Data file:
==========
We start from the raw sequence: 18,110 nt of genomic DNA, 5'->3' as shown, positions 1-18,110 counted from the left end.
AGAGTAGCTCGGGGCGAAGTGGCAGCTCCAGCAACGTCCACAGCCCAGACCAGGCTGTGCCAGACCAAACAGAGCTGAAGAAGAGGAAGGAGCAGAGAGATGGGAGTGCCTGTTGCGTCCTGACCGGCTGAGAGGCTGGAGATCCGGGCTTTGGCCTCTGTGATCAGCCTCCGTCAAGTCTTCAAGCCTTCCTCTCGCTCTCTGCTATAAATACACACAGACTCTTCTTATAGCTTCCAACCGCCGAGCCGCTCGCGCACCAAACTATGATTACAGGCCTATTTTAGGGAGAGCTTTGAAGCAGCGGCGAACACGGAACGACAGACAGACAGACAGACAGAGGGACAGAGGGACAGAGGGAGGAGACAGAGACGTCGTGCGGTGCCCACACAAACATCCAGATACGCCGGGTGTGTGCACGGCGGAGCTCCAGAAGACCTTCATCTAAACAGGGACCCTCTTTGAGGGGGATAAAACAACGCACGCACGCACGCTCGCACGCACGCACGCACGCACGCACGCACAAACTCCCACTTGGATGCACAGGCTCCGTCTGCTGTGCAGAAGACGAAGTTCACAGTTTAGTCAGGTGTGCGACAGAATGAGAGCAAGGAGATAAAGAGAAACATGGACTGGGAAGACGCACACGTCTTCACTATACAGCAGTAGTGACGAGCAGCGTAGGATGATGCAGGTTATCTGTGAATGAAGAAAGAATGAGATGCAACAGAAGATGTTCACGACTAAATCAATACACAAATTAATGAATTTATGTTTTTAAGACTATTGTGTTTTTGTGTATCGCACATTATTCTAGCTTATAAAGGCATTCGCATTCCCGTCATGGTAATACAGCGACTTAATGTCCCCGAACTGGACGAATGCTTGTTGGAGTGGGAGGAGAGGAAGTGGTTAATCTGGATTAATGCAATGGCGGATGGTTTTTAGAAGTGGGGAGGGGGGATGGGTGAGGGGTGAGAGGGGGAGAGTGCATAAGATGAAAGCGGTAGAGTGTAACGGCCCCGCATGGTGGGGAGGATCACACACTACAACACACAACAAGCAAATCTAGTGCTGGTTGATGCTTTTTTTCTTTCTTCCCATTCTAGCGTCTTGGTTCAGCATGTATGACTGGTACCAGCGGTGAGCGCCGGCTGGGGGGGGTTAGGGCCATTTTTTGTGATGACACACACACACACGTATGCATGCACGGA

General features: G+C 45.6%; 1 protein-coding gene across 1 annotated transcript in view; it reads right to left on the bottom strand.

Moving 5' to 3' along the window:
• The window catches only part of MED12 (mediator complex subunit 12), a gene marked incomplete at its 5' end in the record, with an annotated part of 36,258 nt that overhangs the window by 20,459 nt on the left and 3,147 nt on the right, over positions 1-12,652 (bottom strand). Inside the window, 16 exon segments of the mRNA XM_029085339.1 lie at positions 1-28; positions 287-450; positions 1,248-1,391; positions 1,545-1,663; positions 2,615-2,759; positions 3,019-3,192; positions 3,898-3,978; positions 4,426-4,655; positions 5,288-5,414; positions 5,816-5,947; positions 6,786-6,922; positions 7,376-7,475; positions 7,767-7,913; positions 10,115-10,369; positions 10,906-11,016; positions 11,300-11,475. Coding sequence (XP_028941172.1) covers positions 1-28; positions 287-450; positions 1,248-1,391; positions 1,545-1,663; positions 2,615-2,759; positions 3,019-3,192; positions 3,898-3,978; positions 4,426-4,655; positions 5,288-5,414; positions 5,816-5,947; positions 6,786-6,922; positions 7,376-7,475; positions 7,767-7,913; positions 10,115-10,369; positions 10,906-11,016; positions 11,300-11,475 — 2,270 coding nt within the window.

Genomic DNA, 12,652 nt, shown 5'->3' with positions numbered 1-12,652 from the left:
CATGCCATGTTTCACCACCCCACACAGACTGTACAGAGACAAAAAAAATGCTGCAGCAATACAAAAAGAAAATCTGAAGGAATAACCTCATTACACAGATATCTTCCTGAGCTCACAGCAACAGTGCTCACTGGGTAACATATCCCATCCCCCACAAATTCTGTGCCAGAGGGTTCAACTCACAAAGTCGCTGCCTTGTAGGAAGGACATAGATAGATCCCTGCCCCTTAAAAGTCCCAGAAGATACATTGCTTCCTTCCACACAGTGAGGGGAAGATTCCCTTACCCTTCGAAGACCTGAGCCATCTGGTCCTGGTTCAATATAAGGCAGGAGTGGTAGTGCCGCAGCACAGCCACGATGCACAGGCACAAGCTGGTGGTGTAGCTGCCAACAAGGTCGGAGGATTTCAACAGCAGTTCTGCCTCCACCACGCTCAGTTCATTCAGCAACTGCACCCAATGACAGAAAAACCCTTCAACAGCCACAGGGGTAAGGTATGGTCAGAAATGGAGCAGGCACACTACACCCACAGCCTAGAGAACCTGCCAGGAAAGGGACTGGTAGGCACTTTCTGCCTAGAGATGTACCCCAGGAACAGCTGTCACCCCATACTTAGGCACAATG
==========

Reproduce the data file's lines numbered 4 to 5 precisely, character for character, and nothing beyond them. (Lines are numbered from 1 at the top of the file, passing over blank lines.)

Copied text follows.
Moving 5' to 3' along the window:
• The window catches only part of MED12 (mediator complex subunit 12), a gene marked incomplete at its 5' end in the record, with an annotated part of 36,258 nt that overhangs the window by 20,459 nt on the left and 3,147 nt on the right, over positions 1-12,652 (bottom strand). Inside the window, 16 exon segments of the mRNA XM_029085339.1 lie at positions 1-28; positions 287-450; positions 1,248-1,391; positions 1,545-1,663; positions 2,615-2,759; positions 3,019-3,192; positions 3,898-3,978; positions 4,426-4,655; positions 5,288-5,414; positions 5,816-5,947; positions 6,786-6,922; positions 7,376-7,475; positions 7,767-7,913; positions 10,115-10,369; positions 10,906-11,016; positions 11,300-11,475. Coding sequence (XP_028941172.1) covers positions 1-28; positions 287-450; positions 1,248-1,391; positions 1,545-1,663; positions 2,615-2,759; positions 3,019-3,192; positions 3,898-3,978; positions 4,426-4,655; positions 5,288-5,414; positions 5,816-5,947; positions 6,786-6,922; positions 7,376-7,475; positions 7,767-7,913; positions 10,115-10,369; positions 10,906-11,016; positions 11,300-11,475 — 2,270 coding nt within the window.